AP Language & Composition

Vocabulary Lesson 2

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Alter idem.
 The same as oneself. - Cicero

Lesson 2A

The Other

Key words


Latin – “other”

1. Altercation

Latin – altercari

 “to have difference

 with another”


Definition: A noisy quarrel

Sentence: In the British Parliament of the 1880s altercations over Home Rule for Ireland arose frequently between the prime minister William Gladstone and the Irish member Charles Parnell.

2. Altruism

Adjective: Altruistic

Sentence: The economist Barbara Ward asserts that both individuals and governments prosper when sagacious (wise) altruism governs their cooperation.



Concern for the welfare of others; unselfishness.

Familiar Words

Challenge words


Greek: “on,” “toward”

3. Ephemeral

Epi  + hemera – Greek – day


Definition: Lasting for a very short time (literally, for one day); transitory; not everlasting.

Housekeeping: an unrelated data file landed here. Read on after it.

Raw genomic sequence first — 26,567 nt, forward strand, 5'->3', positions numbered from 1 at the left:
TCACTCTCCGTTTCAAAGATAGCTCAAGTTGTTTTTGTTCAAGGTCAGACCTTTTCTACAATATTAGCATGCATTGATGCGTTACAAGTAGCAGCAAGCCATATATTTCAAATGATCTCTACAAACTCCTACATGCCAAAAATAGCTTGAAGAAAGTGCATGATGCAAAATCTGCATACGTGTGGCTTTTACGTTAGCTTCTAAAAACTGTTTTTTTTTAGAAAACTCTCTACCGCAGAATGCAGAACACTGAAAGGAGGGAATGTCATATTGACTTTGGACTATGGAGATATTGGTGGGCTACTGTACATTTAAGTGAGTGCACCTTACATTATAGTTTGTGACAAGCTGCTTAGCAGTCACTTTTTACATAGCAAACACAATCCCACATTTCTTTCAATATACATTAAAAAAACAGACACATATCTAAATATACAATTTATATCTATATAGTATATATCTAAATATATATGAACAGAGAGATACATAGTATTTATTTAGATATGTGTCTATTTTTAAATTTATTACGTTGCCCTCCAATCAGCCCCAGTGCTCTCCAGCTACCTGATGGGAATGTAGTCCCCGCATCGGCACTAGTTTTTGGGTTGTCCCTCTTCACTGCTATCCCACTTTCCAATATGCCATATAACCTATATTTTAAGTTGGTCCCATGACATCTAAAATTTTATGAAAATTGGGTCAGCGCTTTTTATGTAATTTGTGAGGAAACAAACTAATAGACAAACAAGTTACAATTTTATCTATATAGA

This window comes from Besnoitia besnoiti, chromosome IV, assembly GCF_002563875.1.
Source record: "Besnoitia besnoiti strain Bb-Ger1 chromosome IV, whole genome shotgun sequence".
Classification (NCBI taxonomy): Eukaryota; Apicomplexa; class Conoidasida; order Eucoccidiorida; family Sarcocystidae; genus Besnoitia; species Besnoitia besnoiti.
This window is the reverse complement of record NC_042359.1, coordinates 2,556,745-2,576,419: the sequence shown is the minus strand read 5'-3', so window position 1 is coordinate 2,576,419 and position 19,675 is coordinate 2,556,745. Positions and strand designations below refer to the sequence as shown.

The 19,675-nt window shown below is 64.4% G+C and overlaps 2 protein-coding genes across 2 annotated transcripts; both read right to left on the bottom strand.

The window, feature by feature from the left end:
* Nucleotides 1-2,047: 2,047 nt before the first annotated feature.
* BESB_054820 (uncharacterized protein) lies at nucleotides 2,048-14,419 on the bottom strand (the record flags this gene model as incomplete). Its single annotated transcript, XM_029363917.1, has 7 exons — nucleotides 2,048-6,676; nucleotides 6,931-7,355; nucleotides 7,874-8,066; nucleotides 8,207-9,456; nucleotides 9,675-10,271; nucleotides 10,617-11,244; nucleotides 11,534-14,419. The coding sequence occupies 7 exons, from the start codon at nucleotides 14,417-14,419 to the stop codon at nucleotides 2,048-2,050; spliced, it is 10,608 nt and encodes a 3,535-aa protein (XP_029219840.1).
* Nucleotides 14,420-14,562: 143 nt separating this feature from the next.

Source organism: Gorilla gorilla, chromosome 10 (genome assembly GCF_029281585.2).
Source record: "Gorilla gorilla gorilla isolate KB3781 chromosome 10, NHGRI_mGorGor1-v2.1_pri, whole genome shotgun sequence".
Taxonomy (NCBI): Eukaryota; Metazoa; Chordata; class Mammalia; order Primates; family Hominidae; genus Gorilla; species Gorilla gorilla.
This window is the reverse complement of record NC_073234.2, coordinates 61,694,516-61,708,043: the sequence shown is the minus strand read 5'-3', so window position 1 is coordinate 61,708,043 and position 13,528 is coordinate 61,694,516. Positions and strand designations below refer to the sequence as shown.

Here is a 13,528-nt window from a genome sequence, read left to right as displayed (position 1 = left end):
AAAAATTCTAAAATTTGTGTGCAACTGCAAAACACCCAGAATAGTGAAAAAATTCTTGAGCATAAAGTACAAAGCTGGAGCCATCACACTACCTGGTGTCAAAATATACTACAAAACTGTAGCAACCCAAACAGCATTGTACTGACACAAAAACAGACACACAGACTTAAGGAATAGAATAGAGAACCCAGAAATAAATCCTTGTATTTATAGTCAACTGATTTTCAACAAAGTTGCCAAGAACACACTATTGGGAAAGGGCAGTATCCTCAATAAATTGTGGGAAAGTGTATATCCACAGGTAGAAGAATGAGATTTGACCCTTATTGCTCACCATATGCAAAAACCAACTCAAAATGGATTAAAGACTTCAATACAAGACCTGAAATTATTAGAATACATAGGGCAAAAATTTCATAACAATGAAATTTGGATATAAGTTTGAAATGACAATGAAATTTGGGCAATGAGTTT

Sentence: The experiment in harmonious community living begun in 1841 on Brook Farm proved to be ephemeral, lasting only until 1847 despite the hopes of its members to share intellectual stimulation and manual labor.

                                                            4. Epitaph

Epi + taphos – Greek – tomb


Definition: An inscription on a tombstone in memory of the person buried there; a brief (literary) summary of a dead person’s life.


4. Epitaph

Sentence: Jane Austen’s epitaph

 in Winchester Cathedral attests to “the benevolence of her heart.”

5. Epitome

Epi + Greek – temnein – “to cut”


Definition: A typical representation of something; a person who embodies a quality.


5. Eponymous

Epi + Greek onym – “name”


Definition: Refers to the name a of a person, a mythical being, or a literary figure associated with something, or to a word incorporating the name of such a person.